Cons: While the principles will hold true forever, the book is about 20 years old and so the examples are quite outdated, although entertainingly and educationally so. The book is also quite short. I would love to read an updated version of the book with modern-day examples and about 5 times the content.
Nov 05, 2015 rated it liked it
Some really good points made, but packed full with hindsight biases.
Ahmad El shazly
Aug 04, 2016 rated it it was amazing
For a beginner in the marketing field, I feel so lucky to start with this book.
Tonya Burrows
Sep 15, 2019 rated it it was ok
Jan 25, 2020 rated it it was ok
This book has not held up well, and isn't nearly as good as the author's book on brand positioning.

Here are the 22 laws, in my own words, with their examples:

1. *Be first in category in the customer's mind.* E.g., Kleenex, Nintendo, Heinz, Xerox. The examples given are so old that they now undermine the "law." E.g., "USA Today will never succeed." "Playboy leads Penthouse."

2. *If you can't be first in a category, set up your own category.* E.g., Amelia Earhart was the first *female* pilot to
Chad Warner
Some good marketing lessons here, though I wouldn't call them "immutable" or "laws." I laughed at some of the predictions because the opposite has occurred. It's more applicable to big (national or international) businesses than small ones. For example, The Law Of Duality: In the long run, every market becomes a two-horse race. This isn't relevant to small or medium businesses, or even to many large businesses. But, most of the principles can apply even to small businesses.

The authors say the ba
Jan 04, 2021 rated it it was amazing  ·  review of another edition
Law 22 (it takes money to do marketing) seems obsolete or overridden by Law 17 (things are unpredictable). In the age of the Internet, we have free social media tools, and they have proven powerful.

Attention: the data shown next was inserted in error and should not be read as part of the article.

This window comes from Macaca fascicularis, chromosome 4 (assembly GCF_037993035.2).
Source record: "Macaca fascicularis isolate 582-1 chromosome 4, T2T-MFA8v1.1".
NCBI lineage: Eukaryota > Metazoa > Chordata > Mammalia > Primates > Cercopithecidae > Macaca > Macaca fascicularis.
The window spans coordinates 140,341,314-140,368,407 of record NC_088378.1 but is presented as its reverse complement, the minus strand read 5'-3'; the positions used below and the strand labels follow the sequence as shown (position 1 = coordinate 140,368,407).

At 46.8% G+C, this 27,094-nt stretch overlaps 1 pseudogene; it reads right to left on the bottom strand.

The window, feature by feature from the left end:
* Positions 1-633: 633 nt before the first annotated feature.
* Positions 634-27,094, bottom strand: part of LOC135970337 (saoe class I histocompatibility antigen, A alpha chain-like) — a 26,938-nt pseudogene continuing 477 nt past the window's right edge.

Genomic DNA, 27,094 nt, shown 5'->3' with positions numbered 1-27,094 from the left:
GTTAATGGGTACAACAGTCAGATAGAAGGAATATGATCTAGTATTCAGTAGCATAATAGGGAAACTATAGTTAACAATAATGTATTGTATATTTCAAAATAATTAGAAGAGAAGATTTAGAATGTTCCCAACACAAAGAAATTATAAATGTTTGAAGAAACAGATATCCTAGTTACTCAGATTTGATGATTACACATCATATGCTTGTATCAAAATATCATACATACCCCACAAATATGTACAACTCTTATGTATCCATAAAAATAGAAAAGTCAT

Don’t let the late 80s/early 90s brand references bother you. The point the authors are trying to make with those stories still hold true.
Rohit Srivastava
Jun 11, 2021 rated it really liked it
The only bad thing about this book is that its very old. The examples are so outdated that it's ridiculous. This books was written before Internet was anywhere in the scene!
It still captures the elements of successful marketing strategies even today! I would recommend this as your second or later book on marketing.
Jan 28, 2018 rated it really liked it
Shelves: audiobooked
Pretty good, it was a fast listen. Prioritized is because Tim Ferriss pumped it way back.

A lot of the examples were dated but that was actually kind of nice because, especially in the case of "line extension", you could actually add to their examples which only compounded the the point/law.
Feb 28, 2019 rated it really liked it
Some of the stories are outdated as this was originally published in the 90's, but the "Laws" seem to hold true for almost all segments. There are a few statements that fall apart in rare cases such as with SaaS co's but for everyone else, this is pure GOLD. If you're in biz, read this book immediately. ...more
Marvin Musfiq
Oct 10, 2020 rated it it was amazing
One of the best marketing book I've ever read. A must read ...more
Siddharth Singh
Jan 29, 2018 rated it really liked it  ·  review of another edition
It's 22 steps of mind bending. The instances of real case scenarios is very well explained and would surprise the general perception of the reader. ...more
Sairam Krishnan
May 05, 2020 rated it really liked it  ·  review of another edition
I really should have got to this sooner, but I'm glad that I now have. Recommended reading for any marketer. ...more
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Al Ries is a marketing professional and author. He is also the co-founder and chairman of the Atlanta-based consulting firm Ries & Ries with his partner and daughter, Laura Ries. Along with Jack Trout, Ries coined the term "positioning", as related to the field of marketing, and authored Positioning: The Battle For Your Mind, an industry standard on the subject.
Ries graduated from DePauw Universit

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“Marketing is a battle of perceptions, not products.” 21 likes
“The only reality you can be sure about is in your own perceptions. If the universe exists, it exists inside your own mind and the minds of others.” 14 likes